A screenplay is the detailed plan or blueprint for a film. Screenplays can be original stories, adaptations of plays, adaptations of published novels, or based on true stories. The screenplay is not just a story though, and it must contain all the necessary information for the director, actors, designers and other members of the team to create the film. While every screenplay needs a good story, a good story by itself doesn’t necessarily make a good screenplay. Writing an effective screenplay is an entirely different matter from writing a novel, and requires careful attention to detail, format and structure. Read on for the basics on how to write a screenplay.
Follow the format
Screenplays are very different from novels in that they must strictly adhere to the formatting rules of the film industry. These rules cover various aspects such as font, margins, indents, type of paper, number of lines per paragraph, and even how the script needs to be delivered to a director. There are several screenplay formatting software such as Final Draft, Movie Magic Screenwriter, Movie Outline and Montage. These aids can make your life easier so that you can concentrate on the story. But you still should be aware of the rules, so that you can check that your work is in acceptable format. Even a great screenplay can get rejected if you don’t follow these rules. So, do spend time on learning about the script format before you start.
Write a great story but keep it simple and short
All films need a great story, but remember the time constraints. The beginning, middle and end of the story must all be wrapped up nicely within 90 minutes of screen time. This doesn’t allow for complicated stories, or too many plot twists and turns. Screenplays are usually between 90- 120 pages long, and written in Courier 12 point font, with a lot of white space between sections. The strict formatting rules have a purpose- the idea is that one page of the script formatted in this manner will correspond to about one minute of screen time. Make sure all the necessary components of your story can be conveyed within these constraints.
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Follow the structure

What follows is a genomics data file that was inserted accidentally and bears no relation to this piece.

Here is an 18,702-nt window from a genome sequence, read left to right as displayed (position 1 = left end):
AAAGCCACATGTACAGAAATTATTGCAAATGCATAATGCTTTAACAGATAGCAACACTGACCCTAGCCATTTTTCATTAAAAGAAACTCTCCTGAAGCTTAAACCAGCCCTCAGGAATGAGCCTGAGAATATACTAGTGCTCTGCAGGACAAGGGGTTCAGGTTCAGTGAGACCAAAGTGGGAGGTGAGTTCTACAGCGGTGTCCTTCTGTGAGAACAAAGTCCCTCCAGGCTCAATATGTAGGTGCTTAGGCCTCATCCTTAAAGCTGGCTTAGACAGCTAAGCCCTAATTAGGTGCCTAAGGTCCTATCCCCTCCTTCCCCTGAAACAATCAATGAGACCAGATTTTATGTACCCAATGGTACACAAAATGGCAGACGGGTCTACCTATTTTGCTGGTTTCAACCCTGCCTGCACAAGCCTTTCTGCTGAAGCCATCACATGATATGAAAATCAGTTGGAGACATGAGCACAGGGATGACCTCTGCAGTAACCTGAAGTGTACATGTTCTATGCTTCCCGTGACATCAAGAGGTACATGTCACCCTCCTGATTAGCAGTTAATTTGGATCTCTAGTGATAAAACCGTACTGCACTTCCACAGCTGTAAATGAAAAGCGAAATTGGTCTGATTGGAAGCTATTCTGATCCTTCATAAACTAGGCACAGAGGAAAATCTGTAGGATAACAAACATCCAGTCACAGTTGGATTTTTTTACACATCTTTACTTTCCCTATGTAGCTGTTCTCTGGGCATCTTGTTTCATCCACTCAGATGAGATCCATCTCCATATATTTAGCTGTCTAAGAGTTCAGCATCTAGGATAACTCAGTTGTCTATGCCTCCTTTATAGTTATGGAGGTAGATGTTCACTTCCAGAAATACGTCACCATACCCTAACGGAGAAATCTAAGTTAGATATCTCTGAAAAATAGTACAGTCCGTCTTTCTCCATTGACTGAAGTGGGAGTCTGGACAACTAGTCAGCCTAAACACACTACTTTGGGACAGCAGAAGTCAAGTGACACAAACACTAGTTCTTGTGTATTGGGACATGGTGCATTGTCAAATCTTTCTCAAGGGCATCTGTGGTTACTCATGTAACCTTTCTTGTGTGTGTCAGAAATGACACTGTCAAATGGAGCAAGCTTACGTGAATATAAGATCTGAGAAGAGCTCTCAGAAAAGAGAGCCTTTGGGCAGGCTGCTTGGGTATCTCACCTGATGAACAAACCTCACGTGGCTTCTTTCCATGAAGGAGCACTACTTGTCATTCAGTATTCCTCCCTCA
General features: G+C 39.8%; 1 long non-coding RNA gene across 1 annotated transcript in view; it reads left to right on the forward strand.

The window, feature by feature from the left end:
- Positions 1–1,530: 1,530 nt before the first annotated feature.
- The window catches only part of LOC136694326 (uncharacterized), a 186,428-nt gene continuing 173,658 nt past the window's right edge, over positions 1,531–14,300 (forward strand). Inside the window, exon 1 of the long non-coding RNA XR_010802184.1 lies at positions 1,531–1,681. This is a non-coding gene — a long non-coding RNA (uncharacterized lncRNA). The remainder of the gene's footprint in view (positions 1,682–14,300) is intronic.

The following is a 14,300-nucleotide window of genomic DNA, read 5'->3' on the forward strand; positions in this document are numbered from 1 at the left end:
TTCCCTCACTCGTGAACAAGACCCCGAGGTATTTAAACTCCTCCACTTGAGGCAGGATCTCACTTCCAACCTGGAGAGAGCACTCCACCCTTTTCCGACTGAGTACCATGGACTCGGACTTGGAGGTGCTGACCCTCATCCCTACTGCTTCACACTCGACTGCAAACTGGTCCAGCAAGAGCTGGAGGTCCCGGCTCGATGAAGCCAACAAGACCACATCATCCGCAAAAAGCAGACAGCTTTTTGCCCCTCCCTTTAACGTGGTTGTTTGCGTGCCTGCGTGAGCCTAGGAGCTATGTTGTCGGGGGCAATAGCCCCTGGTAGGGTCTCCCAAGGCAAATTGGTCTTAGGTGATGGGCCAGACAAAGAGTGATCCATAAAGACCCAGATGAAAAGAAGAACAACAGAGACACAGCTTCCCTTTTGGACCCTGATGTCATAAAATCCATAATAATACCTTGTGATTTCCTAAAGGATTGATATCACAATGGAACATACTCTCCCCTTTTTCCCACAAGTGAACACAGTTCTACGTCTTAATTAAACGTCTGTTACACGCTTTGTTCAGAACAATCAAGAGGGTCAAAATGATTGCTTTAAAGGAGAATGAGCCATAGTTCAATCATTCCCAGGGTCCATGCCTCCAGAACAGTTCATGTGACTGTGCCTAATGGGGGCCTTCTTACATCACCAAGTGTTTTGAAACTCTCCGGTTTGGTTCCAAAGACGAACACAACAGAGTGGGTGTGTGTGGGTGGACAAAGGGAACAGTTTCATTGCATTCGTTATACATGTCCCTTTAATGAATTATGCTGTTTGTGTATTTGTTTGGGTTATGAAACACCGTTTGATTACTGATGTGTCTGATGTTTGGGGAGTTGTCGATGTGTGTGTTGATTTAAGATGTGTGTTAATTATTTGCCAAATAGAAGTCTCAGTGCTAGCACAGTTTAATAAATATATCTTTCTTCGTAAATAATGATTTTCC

Most screenplays are based on a formula that can be adapted to any type of story. The formula requires the story to have a key event or a trigger, then a struggle, a crisis, the climax and the final resolution, in that order. The story must be clearly planned out so that all of these elements are addressed. Following that, the characters should be fleshed out, and then finally, the dialogue must be added in. The dialogue is very important but unlike in novels, it needs to be very brief with a lot of back and forth between the actors. Most screenwriters listen to real people around them so that they can write dialogue that sounds natural.
Beautiful verse and flowing prose are entirely lost in the world of screenplays. Your writing needs to be as concise and to the point as possible. Even terse and choppy at times. Generally, you need to keep everything to a couple of lines at most- actions, descriptions, characters, and dialogues. Remember, you are drawing the blueprint for a visual medium. Every part of the story must be shown, rather than told. This means, no lengthy descriptions, monologues, or character development. Everything should unfold in the film, and the screenplay has to provide the clear details for how the story will unfold.
Image credit: Victor Gregory on flickr and reproduced under Creative Commons 2.0[author] [author_image timthumb=’on’]https://writingtipsoasis.com/wp-content/uploads/2014/03/Pranay.jpg[/author_image] [author_info]Pranay Kanagat is a freelance writer who has a love for writing on various subjects. In particular, he enjoys creative writing. He is also studying for an Engineering degree.[/author_info] [/author]